[pulseaudio-discuss] Mic input volume controls
david.henningsson at canonical.com
Thu Dec 2 02:38:08 PST 2010
On 2010-12-01 16:09, Colin Guthrie wrote:
> 'Twas brillig, and David Henningsson at 01/12/10 13:55 did gyre and gimble:
>> Hi folks,
>> The way we control mic input is quite broken. I've tested here with both
>> IDT codecs and Realtek codecs (the two most common HDA Codecs AFAIK) and
>> as far as I see they're both broken in the same ways.
>> Let's assume that we have an internal mic and an external mic jack, with
>> autoswitching in the kernel. We have a "Mic Boost" affecting the
>> external mic jack, a "Front Mic Boost" affecting internal mic, and a
>> "Capture" control affecting both.
>> "Mic Boost" and "Front Mic Boost" go from 0 to 60 dB in 20 dB steps, and
>> "Capture" goes from 0 to 22.5 dB in 1.5 dB steps.
>> The first problem is PA is unable to combine both of them correctly: for
>> the first 0 to 22.5 dB, PA moves the "Capture" control only. After that
>> say at 25 dB, "Mic Boost" moves to +20 dB, keeping "Capture" at 22.5 dB,
>> then using softvol to compensate, instead of lowering "Capture". I've
>> been suggested that changing the order of "Mic Boost" and "Capture"
>> improves this situation, so we should probably do that. Any objections?
> With the "direction" argument passed to the relevant alsa calls as we
> currently have, swapping them around should indeed help here yes. No
> objection in principle for me. I guess we'll just statically swap them
> around for now? In theory, I guess the order of the "controlled element
> pipeline" could be dynamically adjusted so that biggest steps happen
> first... but this approach would possibly introduce unwanted side effets.
Hmm. I remember Lennart's original approach would have been to maximize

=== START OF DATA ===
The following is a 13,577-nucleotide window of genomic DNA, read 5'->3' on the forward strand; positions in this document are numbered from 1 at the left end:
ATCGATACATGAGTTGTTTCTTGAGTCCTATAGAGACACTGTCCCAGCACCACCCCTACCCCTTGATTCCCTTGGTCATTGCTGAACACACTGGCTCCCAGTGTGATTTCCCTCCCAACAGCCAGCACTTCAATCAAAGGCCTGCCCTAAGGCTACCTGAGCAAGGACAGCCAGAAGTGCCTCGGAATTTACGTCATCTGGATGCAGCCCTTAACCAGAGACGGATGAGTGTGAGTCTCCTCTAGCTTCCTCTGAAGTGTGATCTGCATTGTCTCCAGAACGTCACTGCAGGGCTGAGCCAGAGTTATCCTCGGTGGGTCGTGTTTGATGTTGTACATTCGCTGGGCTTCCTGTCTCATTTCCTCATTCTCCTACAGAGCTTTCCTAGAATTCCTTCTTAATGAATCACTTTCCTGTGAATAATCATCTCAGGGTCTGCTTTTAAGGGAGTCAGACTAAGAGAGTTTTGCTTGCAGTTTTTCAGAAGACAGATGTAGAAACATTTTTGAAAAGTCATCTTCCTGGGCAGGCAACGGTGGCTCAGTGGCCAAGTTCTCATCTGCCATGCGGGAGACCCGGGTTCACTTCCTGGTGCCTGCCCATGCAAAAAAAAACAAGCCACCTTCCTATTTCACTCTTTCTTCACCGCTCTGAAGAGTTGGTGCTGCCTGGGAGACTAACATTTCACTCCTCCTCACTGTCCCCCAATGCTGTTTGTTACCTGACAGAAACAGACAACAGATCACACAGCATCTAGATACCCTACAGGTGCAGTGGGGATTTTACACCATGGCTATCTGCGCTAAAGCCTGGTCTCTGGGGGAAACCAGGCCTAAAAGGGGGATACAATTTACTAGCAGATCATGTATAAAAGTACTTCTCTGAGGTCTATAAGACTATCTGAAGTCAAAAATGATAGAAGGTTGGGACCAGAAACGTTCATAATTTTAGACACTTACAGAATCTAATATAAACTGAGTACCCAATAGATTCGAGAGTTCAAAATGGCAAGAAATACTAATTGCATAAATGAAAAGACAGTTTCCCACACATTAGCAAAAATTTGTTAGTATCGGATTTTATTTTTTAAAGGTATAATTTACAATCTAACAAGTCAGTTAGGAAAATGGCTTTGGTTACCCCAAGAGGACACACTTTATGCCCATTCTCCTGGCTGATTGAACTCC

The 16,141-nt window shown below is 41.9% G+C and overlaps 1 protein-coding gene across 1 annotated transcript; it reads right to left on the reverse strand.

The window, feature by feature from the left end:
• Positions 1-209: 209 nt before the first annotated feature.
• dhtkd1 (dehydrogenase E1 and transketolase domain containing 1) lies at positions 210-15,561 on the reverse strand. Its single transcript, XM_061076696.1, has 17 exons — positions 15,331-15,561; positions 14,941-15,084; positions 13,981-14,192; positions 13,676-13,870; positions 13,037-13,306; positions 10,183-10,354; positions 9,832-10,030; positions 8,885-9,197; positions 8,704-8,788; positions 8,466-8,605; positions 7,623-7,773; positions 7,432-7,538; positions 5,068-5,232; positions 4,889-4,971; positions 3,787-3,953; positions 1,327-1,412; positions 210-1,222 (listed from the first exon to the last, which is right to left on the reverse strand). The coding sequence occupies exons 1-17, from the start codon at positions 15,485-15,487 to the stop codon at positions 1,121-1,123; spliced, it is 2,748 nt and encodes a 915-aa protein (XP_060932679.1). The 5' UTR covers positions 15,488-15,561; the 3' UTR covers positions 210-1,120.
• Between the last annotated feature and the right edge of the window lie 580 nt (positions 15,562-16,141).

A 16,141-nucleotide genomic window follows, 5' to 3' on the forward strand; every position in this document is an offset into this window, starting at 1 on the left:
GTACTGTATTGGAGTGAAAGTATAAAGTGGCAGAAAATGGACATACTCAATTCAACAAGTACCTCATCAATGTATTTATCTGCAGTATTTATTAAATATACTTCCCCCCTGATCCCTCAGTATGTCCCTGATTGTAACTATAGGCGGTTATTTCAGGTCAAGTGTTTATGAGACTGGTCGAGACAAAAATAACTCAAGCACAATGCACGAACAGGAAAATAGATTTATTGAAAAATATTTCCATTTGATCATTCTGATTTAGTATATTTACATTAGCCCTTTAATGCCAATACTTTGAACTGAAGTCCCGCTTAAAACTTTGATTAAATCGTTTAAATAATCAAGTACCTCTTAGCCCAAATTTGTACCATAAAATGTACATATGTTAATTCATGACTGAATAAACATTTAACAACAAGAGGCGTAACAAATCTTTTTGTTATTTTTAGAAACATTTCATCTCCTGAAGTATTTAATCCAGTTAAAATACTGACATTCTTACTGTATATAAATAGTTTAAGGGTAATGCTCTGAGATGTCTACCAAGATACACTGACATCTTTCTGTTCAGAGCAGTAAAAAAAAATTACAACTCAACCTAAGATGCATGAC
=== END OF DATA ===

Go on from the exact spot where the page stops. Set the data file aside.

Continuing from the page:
signal quality (i e, move "Master" and let "PCM" stay at 0 dB). Moving
this analogy to the input case, what would be the highest quality for 20
dB - having "Mic Boost" at 20 dB and "Capture" at 0 dB, or "Mic Boost"
at 0 dB and "Capture" at 20 dB?
To be honest, I'm not sure, but in theory I assume "Mic Boost" should be
at 20 dB and Capture at 0 dB because the signal path between "Mic Boost"
and "Capture" would be stronger.
Let's play with the idea that we added a configurable "Direction" key to
these profiles that controlled whether we moved up or down to the
nearest step. Wouldn't that help? Then we could have "Mic Boost" first
in chain, then set it to move down rather than up.
Or maybe that we should instead say that if we're above 0 dB, we move
down, and if we're below 0 dB, we move up? Would that make sense?
>> The harder problem is that PulseAudio does not know whether to control
>> "Mic Boost" or "Front Mic Boost", since it doesn't know what path is
>> active at the moment. While we really need some kind of module, and
>> appropriate kernel support, the question is what we do before that
>> becomes sufficiently available. The next best solution, would probably
>> be to have different profiles and manual autoswitching. While I yet have
>> to look into the details, I guess we'll have to add different profiles
>> for "Mic", "Front Mic", "Rear Mic" and so on, instead of having them in
>> the same file as we have today. Any thoughts?
> I guess splitting them out makes sense so as to keep the pipeline for